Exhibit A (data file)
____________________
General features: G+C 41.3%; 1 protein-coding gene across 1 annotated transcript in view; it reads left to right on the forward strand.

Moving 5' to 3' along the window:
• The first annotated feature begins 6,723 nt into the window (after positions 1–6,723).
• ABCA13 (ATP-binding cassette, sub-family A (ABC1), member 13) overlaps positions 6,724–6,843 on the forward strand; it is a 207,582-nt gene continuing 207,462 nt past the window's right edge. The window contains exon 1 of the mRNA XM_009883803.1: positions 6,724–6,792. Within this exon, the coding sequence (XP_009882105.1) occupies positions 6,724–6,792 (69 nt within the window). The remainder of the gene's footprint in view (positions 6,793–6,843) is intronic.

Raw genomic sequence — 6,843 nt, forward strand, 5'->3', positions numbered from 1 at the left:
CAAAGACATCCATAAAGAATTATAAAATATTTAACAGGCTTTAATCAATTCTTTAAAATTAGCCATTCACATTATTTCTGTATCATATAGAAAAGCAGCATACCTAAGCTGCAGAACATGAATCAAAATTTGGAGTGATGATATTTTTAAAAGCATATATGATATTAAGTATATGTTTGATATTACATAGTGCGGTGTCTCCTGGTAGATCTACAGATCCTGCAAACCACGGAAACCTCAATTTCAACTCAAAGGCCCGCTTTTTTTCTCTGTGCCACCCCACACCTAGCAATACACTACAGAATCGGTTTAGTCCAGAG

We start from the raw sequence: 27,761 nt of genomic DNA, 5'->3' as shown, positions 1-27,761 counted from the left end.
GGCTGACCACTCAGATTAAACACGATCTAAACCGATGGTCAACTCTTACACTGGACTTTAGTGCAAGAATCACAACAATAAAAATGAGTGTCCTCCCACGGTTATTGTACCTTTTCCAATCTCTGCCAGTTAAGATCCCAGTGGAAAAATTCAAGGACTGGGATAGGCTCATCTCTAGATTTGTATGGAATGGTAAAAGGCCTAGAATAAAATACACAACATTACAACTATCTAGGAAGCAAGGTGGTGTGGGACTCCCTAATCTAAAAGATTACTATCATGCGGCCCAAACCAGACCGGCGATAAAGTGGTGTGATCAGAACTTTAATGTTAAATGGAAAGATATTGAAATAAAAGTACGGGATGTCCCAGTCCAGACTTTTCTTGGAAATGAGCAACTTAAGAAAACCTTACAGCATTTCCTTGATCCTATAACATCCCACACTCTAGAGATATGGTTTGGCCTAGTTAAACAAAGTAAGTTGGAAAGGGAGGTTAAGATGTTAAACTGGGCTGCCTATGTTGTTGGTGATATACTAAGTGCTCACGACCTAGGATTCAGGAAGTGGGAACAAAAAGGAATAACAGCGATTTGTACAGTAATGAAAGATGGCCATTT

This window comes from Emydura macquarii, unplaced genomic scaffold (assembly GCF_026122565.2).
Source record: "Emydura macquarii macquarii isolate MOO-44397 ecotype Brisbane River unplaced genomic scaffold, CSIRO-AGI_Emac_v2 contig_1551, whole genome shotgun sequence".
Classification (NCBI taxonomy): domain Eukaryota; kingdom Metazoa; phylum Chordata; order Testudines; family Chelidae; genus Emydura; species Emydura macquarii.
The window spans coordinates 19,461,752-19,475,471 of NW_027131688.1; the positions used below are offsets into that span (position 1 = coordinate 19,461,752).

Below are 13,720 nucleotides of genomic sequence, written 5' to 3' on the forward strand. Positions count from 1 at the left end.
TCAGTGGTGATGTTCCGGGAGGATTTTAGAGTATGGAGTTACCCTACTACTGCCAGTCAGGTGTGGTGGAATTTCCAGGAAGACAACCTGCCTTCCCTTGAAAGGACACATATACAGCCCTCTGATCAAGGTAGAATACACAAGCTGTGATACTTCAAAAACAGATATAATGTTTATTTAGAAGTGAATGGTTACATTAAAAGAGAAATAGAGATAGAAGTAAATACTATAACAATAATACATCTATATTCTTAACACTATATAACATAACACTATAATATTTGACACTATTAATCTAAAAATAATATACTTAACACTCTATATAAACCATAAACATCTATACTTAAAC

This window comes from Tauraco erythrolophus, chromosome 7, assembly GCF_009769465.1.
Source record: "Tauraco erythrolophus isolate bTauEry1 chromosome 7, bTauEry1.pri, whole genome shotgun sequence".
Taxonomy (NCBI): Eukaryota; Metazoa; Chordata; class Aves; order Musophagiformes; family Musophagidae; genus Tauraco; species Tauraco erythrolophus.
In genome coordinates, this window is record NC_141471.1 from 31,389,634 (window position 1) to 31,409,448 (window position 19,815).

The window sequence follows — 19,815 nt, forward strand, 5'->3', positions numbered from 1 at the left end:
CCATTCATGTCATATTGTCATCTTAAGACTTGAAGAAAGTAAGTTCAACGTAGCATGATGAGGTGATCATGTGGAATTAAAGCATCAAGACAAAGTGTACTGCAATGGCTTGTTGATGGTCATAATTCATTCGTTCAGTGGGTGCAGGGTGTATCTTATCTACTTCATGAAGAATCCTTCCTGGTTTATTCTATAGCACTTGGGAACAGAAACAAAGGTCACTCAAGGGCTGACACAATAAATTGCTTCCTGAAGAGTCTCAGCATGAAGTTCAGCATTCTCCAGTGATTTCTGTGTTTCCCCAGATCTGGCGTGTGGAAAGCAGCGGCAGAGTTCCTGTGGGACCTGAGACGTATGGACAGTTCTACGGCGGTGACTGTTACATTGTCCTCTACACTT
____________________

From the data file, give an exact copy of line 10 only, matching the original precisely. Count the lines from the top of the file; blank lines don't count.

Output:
Source record: "Emydura macquarii macquarii isolate MOO-44397 ecotype Brisbane River unplaced genomic scaffold, CSIRO-AGI_Emac_v2 contig_1551, whole genome shotgun sequence".